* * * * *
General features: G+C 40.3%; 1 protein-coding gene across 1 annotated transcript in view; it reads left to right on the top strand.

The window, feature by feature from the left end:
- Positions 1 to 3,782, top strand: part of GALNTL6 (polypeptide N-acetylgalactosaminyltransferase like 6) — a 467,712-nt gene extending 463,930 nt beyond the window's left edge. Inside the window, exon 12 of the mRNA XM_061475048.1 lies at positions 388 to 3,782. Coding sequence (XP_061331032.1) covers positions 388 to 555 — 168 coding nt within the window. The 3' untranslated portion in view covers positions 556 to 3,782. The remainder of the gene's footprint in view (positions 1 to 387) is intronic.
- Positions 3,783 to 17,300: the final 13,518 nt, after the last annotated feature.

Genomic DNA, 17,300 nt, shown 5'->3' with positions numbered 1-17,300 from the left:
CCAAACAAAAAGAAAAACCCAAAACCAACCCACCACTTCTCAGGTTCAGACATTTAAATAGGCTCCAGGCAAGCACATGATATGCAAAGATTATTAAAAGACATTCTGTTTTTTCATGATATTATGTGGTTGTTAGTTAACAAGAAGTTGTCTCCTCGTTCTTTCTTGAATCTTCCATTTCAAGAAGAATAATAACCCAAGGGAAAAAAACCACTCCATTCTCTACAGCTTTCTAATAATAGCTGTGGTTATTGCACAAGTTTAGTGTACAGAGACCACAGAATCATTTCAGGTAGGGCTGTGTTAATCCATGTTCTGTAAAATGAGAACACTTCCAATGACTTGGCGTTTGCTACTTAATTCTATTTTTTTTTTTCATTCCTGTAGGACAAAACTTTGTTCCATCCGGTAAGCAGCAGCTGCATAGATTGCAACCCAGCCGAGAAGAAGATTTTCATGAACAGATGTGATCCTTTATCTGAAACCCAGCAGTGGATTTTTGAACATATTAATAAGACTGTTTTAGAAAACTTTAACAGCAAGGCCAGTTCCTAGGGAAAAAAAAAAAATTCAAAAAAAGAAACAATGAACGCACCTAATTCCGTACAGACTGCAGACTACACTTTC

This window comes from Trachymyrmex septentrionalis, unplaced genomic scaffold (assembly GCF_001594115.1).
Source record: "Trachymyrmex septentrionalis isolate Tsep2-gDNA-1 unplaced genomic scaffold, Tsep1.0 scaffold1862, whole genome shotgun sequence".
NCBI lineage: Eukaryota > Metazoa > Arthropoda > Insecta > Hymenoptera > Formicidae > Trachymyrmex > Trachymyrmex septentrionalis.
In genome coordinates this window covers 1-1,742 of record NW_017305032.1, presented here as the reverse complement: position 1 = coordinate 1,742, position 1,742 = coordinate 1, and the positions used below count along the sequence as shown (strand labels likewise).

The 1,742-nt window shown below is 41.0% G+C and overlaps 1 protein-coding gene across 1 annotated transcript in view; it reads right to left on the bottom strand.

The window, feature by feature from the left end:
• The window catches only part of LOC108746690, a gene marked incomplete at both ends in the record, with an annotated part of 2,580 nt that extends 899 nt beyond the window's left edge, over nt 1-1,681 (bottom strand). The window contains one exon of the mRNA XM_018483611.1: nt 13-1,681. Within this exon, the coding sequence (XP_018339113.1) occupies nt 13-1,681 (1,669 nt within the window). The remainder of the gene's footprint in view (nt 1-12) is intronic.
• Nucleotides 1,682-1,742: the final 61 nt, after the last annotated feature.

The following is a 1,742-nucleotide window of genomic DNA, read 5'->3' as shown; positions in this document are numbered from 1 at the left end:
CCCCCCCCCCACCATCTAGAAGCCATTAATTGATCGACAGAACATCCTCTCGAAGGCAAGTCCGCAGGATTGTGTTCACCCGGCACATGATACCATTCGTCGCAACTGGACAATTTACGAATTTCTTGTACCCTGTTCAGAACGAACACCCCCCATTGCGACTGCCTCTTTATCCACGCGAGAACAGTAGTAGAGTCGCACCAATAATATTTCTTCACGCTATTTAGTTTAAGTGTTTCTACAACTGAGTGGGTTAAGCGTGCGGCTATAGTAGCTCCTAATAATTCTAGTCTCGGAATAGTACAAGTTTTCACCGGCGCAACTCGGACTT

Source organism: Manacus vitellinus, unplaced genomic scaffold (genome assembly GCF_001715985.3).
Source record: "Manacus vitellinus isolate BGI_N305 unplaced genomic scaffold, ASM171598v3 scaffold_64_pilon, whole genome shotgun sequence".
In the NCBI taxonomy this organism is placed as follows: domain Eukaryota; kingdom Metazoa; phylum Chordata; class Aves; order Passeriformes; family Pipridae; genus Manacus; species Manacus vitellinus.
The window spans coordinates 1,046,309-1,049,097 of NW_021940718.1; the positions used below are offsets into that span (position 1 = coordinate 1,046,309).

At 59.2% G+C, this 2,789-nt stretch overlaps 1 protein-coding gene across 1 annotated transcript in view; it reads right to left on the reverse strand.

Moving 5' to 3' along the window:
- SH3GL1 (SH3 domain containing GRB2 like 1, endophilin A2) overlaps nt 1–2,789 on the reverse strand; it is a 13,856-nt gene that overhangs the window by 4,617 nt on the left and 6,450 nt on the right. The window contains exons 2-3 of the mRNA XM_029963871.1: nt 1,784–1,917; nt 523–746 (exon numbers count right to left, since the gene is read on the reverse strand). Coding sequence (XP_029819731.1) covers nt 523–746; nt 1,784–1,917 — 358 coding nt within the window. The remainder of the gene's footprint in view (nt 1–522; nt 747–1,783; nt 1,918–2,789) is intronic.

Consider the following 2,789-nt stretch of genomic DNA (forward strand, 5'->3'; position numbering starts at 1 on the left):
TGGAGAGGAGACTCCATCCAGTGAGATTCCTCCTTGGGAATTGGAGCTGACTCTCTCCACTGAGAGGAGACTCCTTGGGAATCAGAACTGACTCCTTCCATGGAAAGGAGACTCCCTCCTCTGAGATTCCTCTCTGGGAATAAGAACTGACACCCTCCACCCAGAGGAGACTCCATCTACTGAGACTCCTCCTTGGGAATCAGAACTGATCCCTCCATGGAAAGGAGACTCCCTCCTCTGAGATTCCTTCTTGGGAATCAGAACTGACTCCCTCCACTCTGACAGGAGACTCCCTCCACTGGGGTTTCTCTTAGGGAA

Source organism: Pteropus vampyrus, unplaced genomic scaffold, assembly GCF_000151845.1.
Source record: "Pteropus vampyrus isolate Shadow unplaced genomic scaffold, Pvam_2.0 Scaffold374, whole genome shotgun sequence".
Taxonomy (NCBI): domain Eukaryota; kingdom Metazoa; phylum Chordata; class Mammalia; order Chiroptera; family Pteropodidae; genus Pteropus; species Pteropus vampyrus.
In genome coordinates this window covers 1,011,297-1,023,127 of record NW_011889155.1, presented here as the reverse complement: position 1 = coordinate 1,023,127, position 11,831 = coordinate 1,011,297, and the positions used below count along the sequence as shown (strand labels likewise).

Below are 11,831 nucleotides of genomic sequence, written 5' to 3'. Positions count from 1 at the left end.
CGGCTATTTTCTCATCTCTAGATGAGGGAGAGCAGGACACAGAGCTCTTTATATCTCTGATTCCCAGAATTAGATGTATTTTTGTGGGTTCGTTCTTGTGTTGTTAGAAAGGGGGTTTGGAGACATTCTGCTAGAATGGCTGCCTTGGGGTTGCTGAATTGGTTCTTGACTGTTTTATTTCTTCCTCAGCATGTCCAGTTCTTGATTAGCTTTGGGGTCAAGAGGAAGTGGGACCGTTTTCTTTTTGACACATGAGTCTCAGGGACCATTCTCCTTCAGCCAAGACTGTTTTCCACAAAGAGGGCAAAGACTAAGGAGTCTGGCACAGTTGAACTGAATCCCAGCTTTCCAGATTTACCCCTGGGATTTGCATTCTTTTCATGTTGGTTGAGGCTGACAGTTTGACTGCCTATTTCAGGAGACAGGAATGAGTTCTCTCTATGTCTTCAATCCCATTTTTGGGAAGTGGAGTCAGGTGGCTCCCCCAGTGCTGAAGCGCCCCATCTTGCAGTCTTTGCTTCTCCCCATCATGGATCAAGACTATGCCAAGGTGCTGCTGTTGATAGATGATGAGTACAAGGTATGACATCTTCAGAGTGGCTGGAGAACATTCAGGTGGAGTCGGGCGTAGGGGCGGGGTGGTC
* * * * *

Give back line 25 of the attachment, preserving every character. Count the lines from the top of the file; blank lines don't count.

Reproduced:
TGGAGAGGAGACTCCATCCAGTGAGATTCCTCCTTGGGAATTGGAGCTGACTCTCTCCACTGAGAGGAGACTCCTTGGGAATCAGAACTGACTCCTTCCATGGAAAGGAGACTCCCTCCTCTGAGATTCCTCTCTGGGAATAAGAACTGACACCCTCCACCCAGAGGAGACTCCATCTACTGAGACTCCTCCTTGGGAATCAGAACTGATCCCTCCATGGAAAGGAGACTCCCTCCTCTGAGATTCCTTCTTGGGAATCAGAACTGACTCCCTCCACTCTGACAGGAGACTCCCTCCACTGGGGTTTCTCTTAGGGAA